Superfund Research Program
Mechanisms and Impacts of PCB Resistant Fish
Project Leader: Mark E. Hahn (Woods Hole Oceanographic Institution)
Co-Investigators: Sibel I. Karchner (Woods Hole Oceanographic Institution), Neelakanteswar Aluru (Woods Hole Oceanographic Institution)
Grant Number: P42ES007381
Funding Period: 1995-2020
The overall objective of this project is to determine the effect of long-term exposure to high levels of chlorinated dioxins and dioxin-like chemicals, including certain polychlorinated biphenyls (PCBs). In addition, this research seeks to determine the mechanisms underlying differential sensitivity to the developmental toxicity of dioxins. To address this problem, Dr. Hahn is studying a population of estuarine fish, Atlantic killifish (Fundulus heteroclitus), inhabiting New Bedford Harbor, MA (NBH), a Superfund site that is highly contaminated with PCBs and other chemicals. Previously, the investigators showed that NBH killifish are approximately 14-fold less sensitive to dioxins than killifish from a reference site, Scorton Creek, in Sandwich, MA (SC), and that this difference in sensitivity is heritable.
In fish, as in mammals, the toxic and biochemical effects of dioxin-like chemicals occur through the interaction of these chemicals with the aryl hydrocarbon receptor (AHR), leading to altered gene expression. Project investigators have identified two distinct aryl hydrocarbon receptors (AHR1 and AHR2) in killifish and other species of fish. The specific objective of the research in this project is to determine the role of these two receptors--as well as other proteins in the AHR signaling pathway--in the dioxin/PCB resistance that has evolved in NBH fish.
One possible mechanism for the dioxin resistance of NBH fish is the enhanced expression of an inhibitor or repressor of AHR function. To investigate the presence of such repressors in killifish, a killifish homolog of the mouse AHR repressor (AHRR) was cloned and sequenced. The killifish AHRR protein was found to inhibit the ability of dioxins to cause AHR1- or AHR2-dependent changes in gene expression. In addition, the synthesis of AHRR is increased by treatment of fish with dioxins or PCBs, in an AHR-dependent manner. Preliminary studies show that the amount of AHRR is not increased in adult fish from NBH. However, this protein could be active in NBH fish embryos and contribute to their resistance to dioxins and PCBs; this possibility is currently under investigation.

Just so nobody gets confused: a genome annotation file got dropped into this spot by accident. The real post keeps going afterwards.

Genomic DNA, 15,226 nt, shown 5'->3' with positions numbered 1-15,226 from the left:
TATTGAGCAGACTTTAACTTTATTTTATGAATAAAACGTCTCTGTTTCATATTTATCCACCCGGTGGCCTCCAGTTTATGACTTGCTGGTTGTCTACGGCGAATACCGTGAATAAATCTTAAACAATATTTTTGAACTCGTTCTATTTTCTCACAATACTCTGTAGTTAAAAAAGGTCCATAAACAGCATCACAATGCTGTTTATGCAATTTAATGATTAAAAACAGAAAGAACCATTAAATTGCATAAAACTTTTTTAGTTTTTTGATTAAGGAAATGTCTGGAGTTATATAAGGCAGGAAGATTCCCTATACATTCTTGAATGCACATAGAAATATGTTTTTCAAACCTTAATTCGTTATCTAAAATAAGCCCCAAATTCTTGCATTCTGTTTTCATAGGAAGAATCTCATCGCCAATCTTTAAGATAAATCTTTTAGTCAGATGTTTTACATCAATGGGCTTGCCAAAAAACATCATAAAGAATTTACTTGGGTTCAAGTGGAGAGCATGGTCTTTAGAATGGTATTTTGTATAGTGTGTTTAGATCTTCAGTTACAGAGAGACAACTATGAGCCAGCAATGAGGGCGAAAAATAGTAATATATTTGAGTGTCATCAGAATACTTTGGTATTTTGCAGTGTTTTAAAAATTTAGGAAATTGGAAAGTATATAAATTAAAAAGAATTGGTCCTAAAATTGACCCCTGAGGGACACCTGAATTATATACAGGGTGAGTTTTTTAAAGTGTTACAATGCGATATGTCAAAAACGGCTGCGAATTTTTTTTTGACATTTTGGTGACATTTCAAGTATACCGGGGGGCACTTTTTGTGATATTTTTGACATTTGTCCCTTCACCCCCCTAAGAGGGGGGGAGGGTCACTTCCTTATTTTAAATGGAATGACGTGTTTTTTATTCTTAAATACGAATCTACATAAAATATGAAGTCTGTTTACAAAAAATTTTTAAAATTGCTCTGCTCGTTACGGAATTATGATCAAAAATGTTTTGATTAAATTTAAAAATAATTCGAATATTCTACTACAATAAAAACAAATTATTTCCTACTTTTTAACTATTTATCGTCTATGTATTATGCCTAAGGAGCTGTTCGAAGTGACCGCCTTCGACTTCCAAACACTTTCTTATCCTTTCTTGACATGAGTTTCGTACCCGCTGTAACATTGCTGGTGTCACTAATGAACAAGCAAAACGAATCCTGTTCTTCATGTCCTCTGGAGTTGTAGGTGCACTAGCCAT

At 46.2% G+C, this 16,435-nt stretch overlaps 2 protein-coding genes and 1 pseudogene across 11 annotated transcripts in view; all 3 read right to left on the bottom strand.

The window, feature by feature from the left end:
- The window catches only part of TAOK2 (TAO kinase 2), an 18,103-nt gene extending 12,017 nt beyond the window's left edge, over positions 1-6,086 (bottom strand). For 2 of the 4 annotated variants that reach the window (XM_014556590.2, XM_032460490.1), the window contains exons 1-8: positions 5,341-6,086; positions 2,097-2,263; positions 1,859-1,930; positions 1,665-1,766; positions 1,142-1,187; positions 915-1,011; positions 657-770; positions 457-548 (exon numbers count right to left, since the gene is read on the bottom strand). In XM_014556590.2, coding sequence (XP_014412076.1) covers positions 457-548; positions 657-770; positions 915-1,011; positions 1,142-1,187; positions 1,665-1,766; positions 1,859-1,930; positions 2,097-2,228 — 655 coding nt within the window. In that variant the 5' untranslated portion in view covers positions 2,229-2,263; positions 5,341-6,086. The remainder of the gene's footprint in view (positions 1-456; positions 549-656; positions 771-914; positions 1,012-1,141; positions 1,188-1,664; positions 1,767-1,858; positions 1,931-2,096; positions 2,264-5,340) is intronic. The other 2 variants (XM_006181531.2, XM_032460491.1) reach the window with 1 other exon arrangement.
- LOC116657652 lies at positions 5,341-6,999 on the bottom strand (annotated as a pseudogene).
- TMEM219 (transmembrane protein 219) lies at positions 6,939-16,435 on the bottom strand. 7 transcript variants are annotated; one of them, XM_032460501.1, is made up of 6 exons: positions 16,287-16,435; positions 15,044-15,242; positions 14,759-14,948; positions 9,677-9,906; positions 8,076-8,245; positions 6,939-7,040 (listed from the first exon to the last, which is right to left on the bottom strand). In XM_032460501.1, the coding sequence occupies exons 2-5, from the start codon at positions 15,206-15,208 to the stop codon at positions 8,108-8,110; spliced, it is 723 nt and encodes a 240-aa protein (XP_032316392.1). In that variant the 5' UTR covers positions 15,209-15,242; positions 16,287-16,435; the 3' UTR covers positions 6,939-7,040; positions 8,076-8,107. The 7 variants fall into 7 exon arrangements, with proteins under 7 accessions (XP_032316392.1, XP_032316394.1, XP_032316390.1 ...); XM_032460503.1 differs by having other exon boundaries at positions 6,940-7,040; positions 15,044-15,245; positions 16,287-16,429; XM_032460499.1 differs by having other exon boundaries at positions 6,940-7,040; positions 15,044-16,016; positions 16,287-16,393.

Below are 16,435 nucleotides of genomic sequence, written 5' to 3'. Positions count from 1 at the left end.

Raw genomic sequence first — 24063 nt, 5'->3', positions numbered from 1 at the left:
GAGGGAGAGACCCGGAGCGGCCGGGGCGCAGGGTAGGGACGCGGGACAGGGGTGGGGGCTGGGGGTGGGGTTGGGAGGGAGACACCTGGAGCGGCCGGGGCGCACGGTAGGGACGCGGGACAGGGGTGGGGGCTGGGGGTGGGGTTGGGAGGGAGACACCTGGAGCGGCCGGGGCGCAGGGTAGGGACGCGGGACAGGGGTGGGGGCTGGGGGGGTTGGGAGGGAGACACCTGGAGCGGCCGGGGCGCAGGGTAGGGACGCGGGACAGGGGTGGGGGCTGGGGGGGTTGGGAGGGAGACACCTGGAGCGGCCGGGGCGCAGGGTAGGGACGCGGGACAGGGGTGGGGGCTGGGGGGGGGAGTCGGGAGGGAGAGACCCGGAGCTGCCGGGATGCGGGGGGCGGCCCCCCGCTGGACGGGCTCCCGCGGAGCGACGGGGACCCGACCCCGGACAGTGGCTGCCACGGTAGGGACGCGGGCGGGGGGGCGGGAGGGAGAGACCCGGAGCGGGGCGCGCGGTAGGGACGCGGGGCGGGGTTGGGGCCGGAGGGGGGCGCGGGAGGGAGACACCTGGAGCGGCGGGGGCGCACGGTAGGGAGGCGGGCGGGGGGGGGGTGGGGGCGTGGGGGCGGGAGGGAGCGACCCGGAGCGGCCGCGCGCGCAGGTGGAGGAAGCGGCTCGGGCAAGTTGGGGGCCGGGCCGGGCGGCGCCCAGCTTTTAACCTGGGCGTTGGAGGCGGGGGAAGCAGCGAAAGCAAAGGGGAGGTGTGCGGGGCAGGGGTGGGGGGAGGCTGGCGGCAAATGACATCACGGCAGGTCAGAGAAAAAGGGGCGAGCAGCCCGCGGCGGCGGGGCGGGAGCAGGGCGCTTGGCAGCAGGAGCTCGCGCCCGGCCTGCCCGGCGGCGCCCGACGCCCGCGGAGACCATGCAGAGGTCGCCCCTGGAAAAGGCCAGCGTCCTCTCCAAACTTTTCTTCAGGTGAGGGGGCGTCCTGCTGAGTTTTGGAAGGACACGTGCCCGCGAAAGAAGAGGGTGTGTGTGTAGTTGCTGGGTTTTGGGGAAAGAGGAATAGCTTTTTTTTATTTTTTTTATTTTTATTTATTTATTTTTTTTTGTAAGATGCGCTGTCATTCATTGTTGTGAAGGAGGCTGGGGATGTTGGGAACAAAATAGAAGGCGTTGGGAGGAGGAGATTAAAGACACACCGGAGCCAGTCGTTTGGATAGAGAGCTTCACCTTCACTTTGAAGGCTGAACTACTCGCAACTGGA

Another possible resistance mechanism involves polymorphisms (multiple forms) in AHR genes. The AHR1 gene was found to be highly polymorphic in killifish. NBH fish (dioxin resistant) and SC fish (dioxin sensitive) differ in the types of AHR1 variants they possess, suggesting that certain variants confer resistance to fish possessing them. The researchers have begun to investigate the function of AHR1 proteins encoded by different AHR1 variants and are now beginning a more detailed survey of the structure and function of these alleles at NBH and several other sites, to better understand the distribution and functional significance of these polymorphisms.
Understanding how dioxin/PCB resistance occurs in these highly-exposed fish will improve the ability to predict the sensitivity of humans and wildlife to these compounds. In addition, this research will help us understand the long-term impact of chemicals at this and other Superfund sites.